Why Is Obesity More Common in Individuals with Autism?
Also inside: Benefits of physical activity?  Is your child a picky eater? and upcoming events ... 
February 7, 2018
Researchers at CAR are working hard to understand the role of obesity, diet and physical activity in autism.
In this Issue: Autism and Obesity

For the general population, there is a mountain of evidence that lifestyle factors like physical activity and diet play a major role in the prevention of chronic health problems, such as Type 2 Diabetes or heart disease, as well as maintaining good mental health and well-being. However, evidence for the impact of these lifestyle factors on individuals with autism is not so easy to come by. 

Until recently, the quest to uncover all of the why's and how's of autism have dominated the field of autism research, while factors affecting the overall health and well-being of individuals with autism have received significantly less attention. 

Each article in this issue of Dispatch delves into prevalence of obesity in autism, the behavioral and mood benefits of physical activity, and addressing food selectivity associated with autism. Read on to learn more...
Susan E. Levy, MD, MPH, is studying the relationship between obesity and the severity of ASD symptoms
Obesity is a weighty issue for children with autism: but why?

"Obesity is emerging as a very important area of research within the autism community," says Susan E. Levy, MD, MPH , Medical Director at the Center for Autism Research at the Children's Hospital of Philadelphia.  "We need more research to fully understand the scope of the problem of obesity." 

Read more about the what is known about why obesity is more common among individuals with autism. 
The benefits of physical activity for children with autism may reach far beyond healthy weight. 
Ready! Set! Go! Benefits of Physical Activity for Individuals with Autism

Increasing physical activity may not directly result in weight loss, but it does provide clear and important benefits to overall health and well-being. Dr. Joseph McCleery, a developmental psychologist at the Children's Hospital of Philadelphia, explores the psychological benefits of physical activity in children with autism.

Read more about Dr. McCleery's work and the impact of physical activity on children with autism

Why is food selectivity common for children with autism? 
Vegetables are Yucky! Coping with Food Selectivity and Autism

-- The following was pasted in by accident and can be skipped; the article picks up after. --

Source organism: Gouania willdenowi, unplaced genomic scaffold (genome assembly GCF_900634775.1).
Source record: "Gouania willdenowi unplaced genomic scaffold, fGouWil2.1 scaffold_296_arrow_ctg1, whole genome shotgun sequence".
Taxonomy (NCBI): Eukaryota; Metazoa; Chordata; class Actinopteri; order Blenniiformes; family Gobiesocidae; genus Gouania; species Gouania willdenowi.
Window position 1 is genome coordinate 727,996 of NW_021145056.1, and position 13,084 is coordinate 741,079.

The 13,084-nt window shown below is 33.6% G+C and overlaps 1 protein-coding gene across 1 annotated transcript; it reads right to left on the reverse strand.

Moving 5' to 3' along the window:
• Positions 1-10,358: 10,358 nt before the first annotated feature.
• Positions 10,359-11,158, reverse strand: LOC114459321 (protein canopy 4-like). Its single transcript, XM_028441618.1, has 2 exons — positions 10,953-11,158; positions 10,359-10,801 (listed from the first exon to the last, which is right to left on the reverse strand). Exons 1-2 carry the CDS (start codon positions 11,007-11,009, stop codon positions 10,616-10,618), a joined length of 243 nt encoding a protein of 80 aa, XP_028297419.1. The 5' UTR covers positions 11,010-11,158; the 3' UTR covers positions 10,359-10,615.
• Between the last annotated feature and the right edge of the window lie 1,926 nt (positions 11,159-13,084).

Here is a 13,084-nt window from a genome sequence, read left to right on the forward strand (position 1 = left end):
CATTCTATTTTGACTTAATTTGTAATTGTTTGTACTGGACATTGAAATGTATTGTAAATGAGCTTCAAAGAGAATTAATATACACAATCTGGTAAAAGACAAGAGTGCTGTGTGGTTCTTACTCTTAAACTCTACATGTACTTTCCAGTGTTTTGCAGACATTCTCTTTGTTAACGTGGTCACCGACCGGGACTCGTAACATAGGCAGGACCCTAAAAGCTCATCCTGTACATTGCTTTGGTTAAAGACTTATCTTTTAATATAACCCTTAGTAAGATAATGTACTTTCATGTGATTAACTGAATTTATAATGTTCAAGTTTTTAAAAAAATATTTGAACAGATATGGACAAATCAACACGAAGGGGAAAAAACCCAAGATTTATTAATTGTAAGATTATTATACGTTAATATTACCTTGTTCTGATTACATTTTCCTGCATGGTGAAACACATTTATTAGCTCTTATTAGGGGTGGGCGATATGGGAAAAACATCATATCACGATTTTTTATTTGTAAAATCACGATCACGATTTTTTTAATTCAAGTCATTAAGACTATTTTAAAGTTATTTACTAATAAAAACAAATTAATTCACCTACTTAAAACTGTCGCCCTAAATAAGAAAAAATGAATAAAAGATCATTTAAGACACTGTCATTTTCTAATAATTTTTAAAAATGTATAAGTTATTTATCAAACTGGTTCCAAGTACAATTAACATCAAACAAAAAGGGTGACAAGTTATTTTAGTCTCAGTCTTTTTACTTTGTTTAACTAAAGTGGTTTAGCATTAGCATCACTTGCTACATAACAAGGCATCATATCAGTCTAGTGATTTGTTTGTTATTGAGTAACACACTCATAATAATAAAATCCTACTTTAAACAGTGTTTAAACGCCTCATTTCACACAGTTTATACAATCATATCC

Why is picky eating common among children with autism? Food selectively may occur for a variety of reasons: aversions to a particular taste, texture, smell or brand of food, gastrointestinal problems, or previous negative experience are among the common possibilities. 

"Finding the right treatment for a child with food selectivity is critical" says Emily S. Kuschner, PhD, a licensed clinical psychologist at the Children's Hospital of Philadelphia specializing in food selectivity.  

Congratulations to our Super Bowl Champion Eagles! 

Now We're Determined to be Champions in Autism Research! Will You Join Us in Taking the Challenge?

Friday and Saturday, May 18th- 19th, join the Philadelphia Eagles players, alumni, coaches, executives, cheerleaders and SWOOP on Lincoln Financial Filed for the 
Eagles Autism Challenge bike race and 5K run/walk to 
raise funds for innovative autism research and programs at CHOP, Drexel University, and Thomas Jefferson University. 

We'd love to have you on our team! Click here to join or donate to Team CAR


Learn more and start your own team at  www.EaglesAutismChallenge.org.
Upcoming Workshops & Events

Thursday, March 22, 2018 -  9am-4pm

Sunday, April 22, 2018 - 9am-1:30pm

Wednesday, May 30, 2018 - 9am-4pm

boy w. magnifying glass
You Can Help Us Learn More about ASD!

Advances in understanding autism and related disorders are only possible as a direct result of the participation of individuals and families. We have opportunities for all ages, and you do not need an autism diagnosis to participate.

Simply put - scientists cannot make real progress without your help. We need you!
Learn about current studies 

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The Center for Autism Research | Children's Hospital of Philadelphia
267-426-7450 | autism@email.chop.edu